Comparison of approaches for estimating carbon sequestration at the regional scale

P. D. Falloon, Peter Smith, J. Szabo, L. Pasztor

Research output: Contribution to journalArticle

Abstract

Many former estimates of regional scale C sequestration potential have made use of linear regressions based on long-term experimental data, whilst some have used dynamic soil organic matter (SOM) models linked to spatial databases. Few studies have compared the two methods. We present a case study in which the potential of different land management practices to sequester carbon in soil in arable land is estimated by different methods. Two dynamic SOM models were chosen for this study, RothC (a soil process model) and CENTURY (a whole ecosystem model with a SOM module). RothC and CENTURY are the two most widely used and validated SOM models worldwide. A Geographic Information System (GIS) containing soil, land use and climate lavers, was assembled for a case study in central Hungary. GIS interfaces were developed for the RothC and CENTURY models, thus linking them to the spatial datasets at the regional level. This allowed a comparison of estimates of the C sequestration potential of different land management practices obtained using the two models and using regression based approaches. Although estimates obtained by the different approaches were of the same order of magnitude, differences were observed. Some of the land management scenarios studied here showed sufficient C mitigation potential to meet Hungarian CO2 reduction commitments. For example, afforestation of 12% current arable land could sequester 0.042-0.092 Tg yr(-1) in the soil alone, or 0.285-0.588 Tg C yr(-1) in both soil and biomass; 1990 level CO2 emissions for the study area were 4.7 Tg C with a corresponding reduction commitment of 0.282 Tg C. It is not, however, suggested that this is the only, or the most favourable way, in which to meet the commitments.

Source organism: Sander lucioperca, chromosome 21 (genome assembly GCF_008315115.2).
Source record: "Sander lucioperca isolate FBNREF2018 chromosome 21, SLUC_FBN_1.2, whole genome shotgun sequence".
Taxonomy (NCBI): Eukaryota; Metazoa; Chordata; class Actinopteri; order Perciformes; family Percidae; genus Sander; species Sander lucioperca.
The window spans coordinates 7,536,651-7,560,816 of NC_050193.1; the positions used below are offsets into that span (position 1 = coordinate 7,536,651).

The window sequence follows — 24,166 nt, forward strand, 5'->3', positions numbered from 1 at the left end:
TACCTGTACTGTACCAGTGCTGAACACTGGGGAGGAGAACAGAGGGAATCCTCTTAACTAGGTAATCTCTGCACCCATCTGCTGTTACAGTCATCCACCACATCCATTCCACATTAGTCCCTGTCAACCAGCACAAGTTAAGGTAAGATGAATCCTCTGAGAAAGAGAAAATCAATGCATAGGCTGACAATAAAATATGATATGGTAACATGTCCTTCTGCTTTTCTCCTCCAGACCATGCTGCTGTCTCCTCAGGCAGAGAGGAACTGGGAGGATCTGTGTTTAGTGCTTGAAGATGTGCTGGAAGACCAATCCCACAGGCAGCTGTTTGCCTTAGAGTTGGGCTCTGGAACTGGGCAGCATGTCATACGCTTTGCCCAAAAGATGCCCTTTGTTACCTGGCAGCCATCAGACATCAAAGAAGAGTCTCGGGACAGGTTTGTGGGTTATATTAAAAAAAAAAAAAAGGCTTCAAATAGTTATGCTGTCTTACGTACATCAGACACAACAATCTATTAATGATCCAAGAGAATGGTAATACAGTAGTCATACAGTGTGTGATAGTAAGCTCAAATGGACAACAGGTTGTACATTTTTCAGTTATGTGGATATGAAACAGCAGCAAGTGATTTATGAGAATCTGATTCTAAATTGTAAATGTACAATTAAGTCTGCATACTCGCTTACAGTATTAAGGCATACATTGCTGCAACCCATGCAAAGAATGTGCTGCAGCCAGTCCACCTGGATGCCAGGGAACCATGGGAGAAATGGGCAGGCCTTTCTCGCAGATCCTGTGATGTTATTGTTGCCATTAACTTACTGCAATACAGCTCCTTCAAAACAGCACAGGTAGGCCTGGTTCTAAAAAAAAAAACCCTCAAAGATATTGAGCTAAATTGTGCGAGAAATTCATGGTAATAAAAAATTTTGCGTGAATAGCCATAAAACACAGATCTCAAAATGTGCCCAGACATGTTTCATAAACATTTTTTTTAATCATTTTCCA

Original languageEnglish
Pages (from-to)164-174
Number of pages11
JournalSoil Use & Management
Volume18
DOIs
Publication statusPublished - 2002

Keywords

  • organic carbon
  • soil
  • estimation
  • information systems
  • models
  • soil organic matter
  • Hungary
  • long-term experiments
  • UK agricultural land
  • soil organic-carbon
  • trace gas fluxes
  • climate-change
  • simulating trends
  • atmospheric CO2
  • mitigation
  • model
  • storage

Cite this

Comparison of approaches for estimating carbon sequestration at the regional scale. / Falloon, P. D.; Smith, Peter; Szabo, J.; Pasztor, L.

In: Soil Use & Management, Vol. 18, 2002, p. 164-174.

Research output: Contribution to journalArticle

Falloon, P. D. ; Smith, Peter ; Szabo, J. ; Pasztor, L. / Comparison of approaches for estimating carbon sequestration at the regional scale. In: Soil Use & Management. 2002 ; Vol. 18. pp. 164-174.
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AB - Many former estimates of regional scale C sequestration potential have made use of linear regressions based on long-term experimental data, whilst some have used dynamic soil organic matter (SOM) models linked to spatial databases. Few studies have compared the two methods. We present a case study in which the potential of different land management practices to sequester carbon in soil in arable land is estimated by different methods. Two dynamic SOM models were chosen for this study, RothC (a soil process model) and CENTURY (a whole ecosystem model with a SOM module). RothC and CENTURY are the two most widely used and validated SOM models worldwide. A Geographic Information System (GIS) containing soil, land use and climate lavers, was assembled for a case study in central Hungary. GIS interfaces were developed for the RothC and CENTURY models, thus linking them to the spatial datasets at the regional level. This allowed a comparison of estimates of the C sequestration potential of different land management practices obtained using the two models and using regression based approaches. Although estimates obtained by the different approaches were of the same order of magnitude, differences were observed. Some of the land management scenarios studied here showed sufficient C mitigation potential to meet Hungarian CO2 reduction commitments. For example, afforestation of 12% current arable land could sequester 0.042-0.092 Tg yr(-1) in the soil alone, or 0.285-0.588 Tg C yr(-1) in both soil and biomass; 1990 level CO2 emissions for the study area were 4.7 Tg C with a corresponding reduction commitment of 0.282 Tg C. It is not, however, suggested that this is the only, or the most favourable way, in which to meet the commitments.

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